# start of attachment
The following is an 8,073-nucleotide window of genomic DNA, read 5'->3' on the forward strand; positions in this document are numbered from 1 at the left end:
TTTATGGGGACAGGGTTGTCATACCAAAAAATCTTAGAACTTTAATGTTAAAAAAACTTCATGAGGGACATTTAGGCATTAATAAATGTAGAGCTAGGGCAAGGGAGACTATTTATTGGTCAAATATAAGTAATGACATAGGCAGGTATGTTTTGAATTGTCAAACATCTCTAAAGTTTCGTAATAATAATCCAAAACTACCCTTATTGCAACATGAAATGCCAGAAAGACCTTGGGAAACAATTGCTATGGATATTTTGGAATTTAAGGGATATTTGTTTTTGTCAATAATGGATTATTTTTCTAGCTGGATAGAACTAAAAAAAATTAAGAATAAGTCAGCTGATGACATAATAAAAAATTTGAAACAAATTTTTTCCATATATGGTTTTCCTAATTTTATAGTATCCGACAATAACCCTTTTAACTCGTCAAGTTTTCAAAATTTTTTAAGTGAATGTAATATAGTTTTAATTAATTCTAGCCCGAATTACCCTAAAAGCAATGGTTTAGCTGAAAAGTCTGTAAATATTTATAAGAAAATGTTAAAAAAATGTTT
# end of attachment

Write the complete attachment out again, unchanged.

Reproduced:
The following is an 8,073-nucleotide window of genomic DNA, read 5'->3' on the forward strand; positions in this document are numbered from 1 at the left end:
TTTATGGGGACAGGGTTGTCATACCAAAAAATCTTAGAACTTTAATGTTAAAAAAACTTCATGAGGGACATTTAGGCATTAATAAATGTAGAGCTAGGGCAAGGGAGACTATTTATTGGTCAAATATAAGTAATGACATAGGCAGGTATGTTTTGAATTGTCAAACATCTCTAAAGTTTCGTAATAATAATCCAAAACTACCCTTATTGCAACATGAAATGCCAGAAAGACCTTGGGAAACAATTGCTATGGATATTTTGGAATTTAAGGGATATTTGTTTTTGTCAATAATGGATTATTTTTCTAGCTGGATAGAACTAAAAAAAATTAAGAATAAGTCAGCTGATGACATAATAAAAAATTTGAAACAAATTTTTTCCATATATGGTTTTCCTAATTTTATAGTATCCGACAATAACCCTTTTAACTCGTCAAGTTTTCAAAATTTTTTAAGTGAATGTAATATAGTTTTAATTAATTCTAGCCCGAATTACCCTAAAAGCAATGGTTTAGCTGAAAAGTCTGTAAATATTTATAAGAAAATGTTAAAAAAATGTTT